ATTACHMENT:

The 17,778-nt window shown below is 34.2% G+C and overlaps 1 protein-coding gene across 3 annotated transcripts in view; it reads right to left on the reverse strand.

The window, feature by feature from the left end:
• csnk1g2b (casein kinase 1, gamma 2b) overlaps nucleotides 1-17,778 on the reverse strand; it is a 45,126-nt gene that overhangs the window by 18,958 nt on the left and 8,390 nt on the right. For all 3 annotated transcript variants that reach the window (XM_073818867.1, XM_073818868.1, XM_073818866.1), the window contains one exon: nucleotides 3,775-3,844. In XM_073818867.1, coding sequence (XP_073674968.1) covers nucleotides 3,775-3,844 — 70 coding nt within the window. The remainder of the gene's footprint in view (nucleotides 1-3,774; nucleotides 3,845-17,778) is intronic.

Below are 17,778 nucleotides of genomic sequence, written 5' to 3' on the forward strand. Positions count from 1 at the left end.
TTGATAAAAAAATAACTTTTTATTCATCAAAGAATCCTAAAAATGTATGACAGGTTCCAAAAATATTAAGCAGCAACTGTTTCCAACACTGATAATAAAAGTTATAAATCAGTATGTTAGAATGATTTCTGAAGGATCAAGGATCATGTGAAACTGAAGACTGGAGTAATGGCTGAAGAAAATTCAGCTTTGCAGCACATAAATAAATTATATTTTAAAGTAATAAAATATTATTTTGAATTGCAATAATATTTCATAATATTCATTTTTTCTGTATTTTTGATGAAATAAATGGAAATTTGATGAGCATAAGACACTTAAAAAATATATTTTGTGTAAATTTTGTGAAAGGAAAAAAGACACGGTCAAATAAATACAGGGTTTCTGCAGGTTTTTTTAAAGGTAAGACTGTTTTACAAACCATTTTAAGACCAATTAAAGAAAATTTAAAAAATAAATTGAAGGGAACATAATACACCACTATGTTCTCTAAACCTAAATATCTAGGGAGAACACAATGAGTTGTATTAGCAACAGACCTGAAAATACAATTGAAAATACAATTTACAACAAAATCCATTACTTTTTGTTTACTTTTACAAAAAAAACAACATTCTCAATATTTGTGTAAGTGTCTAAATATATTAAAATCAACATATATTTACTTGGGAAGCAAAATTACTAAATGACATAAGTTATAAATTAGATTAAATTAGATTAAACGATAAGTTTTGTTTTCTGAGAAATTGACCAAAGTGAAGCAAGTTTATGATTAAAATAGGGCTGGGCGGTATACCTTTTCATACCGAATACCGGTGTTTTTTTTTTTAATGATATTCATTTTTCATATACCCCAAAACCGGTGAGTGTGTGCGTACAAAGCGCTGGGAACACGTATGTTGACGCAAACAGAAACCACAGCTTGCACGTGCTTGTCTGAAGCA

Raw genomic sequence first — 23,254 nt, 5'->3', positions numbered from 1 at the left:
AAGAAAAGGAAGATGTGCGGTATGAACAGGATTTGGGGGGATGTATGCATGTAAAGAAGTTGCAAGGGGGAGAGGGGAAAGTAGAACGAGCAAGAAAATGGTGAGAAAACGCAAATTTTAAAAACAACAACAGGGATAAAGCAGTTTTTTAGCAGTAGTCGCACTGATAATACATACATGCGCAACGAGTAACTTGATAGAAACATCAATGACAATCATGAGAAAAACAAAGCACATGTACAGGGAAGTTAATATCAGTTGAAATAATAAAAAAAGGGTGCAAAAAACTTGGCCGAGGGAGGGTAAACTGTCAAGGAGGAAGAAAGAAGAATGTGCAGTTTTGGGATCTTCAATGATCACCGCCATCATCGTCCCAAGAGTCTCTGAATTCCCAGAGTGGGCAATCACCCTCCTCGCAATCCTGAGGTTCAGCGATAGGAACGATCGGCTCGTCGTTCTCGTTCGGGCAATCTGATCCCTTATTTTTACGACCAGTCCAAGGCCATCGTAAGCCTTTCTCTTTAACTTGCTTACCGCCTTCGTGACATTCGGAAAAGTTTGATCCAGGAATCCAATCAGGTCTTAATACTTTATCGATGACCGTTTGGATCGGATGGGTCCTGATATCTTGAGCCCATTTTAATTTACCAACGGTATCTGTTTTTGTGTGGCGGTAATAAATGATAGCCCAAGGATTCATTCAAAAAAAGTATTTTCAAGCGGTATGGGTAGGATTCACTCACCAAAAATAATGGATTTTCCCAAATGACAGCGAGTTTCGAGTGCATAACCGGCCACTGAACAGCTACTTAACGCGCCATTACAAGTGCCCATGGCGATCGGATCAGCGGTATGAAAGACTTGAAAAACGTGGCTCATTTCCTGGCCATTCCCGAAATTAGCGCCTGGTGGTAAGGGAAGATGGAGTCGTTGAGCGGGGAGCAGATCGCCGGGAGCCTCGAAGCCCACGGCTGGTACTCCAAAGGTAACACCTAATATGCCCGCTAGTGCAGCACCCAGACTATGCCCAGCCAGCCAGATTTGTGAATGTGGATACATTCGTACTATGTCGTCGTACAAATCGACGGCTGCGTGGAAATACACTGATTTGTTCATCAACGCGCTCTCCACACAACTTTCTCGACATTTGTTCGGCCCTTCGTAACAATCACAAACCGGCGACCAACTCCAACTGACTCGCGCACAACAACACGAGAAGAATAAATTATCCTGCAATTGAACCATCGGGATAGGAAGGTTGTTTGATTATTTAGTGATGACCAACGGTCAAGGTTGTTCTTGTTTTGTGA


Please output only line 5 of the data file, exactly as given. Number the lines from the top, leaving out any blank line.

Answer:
TTGATAAAAAAATAACTTTTTATTCATCAAAGAATCCTAAAAATGTATGACAGGTTCCAAAAATATTAAGCAGCAACTGTTTCCAACACTGATAATAAAAGTTATAAATCAGTATGTTAGAATGATTTCTGAAGGATCAAGGATCATGTGAAACTGAAGACTGGAGTAATGGCTGAAGAAAATTCAGCTTTGCAGCACATAAATAAATTATATTTTAAAGTAATAAAATATTATTTTGAATTGCAATAATATTTCATAATATTCATTTTTTCTGTATTTTTGATGAAATAAATGGAAATTTGATGAGCATAAGACACTTAAAAAATATATTTTGTGTAAATTTTGTGAAAGGAAAAAAGACACGGTCAAATAAATACAGGGTTTCTGCAGGTTTTTTTAAAGGTAAGACTGTTTTACAAACCATTTTAAGACCAATTAAAGAAAATTTAAAAAATAAATTGAAGGGAACATAATACACCACTATGTTCTCTAAACCTAAATATCTAGGGAGAACACAATGAGTTGTATTAGCAACAGACCTGAAAATACAATTGAAAATACAATTTACAACAAAATCCATTACTTTTTGTTTACTTTTACAAAAAAAACAACATTCTCAATATTTGTGTAAGTGTCTAAATATATTAAAATCAACATATATTTACTTGGGAAGCAAAATTACTAAATGACATAAGTTATAAATTAGATTAAATTAGATTAAACGATAAGTTTTGTTTTCTGAGAAATTGACCAAAGTGAAGCAAGTTTATGATTAAAATAGGGCTGGGCGGTATACCTTTTCATACCGAATACCGGTGTTTTTTTTTTTAATGATATTCATTTTTCATATACCCCAAAACCGGTGAGTGTGTGCGTACAAAGCGCTGGGAACACGTATGTTGACGCAAACAGAAACCACAGCTTGCACGTGCTTGTCTGAAGCA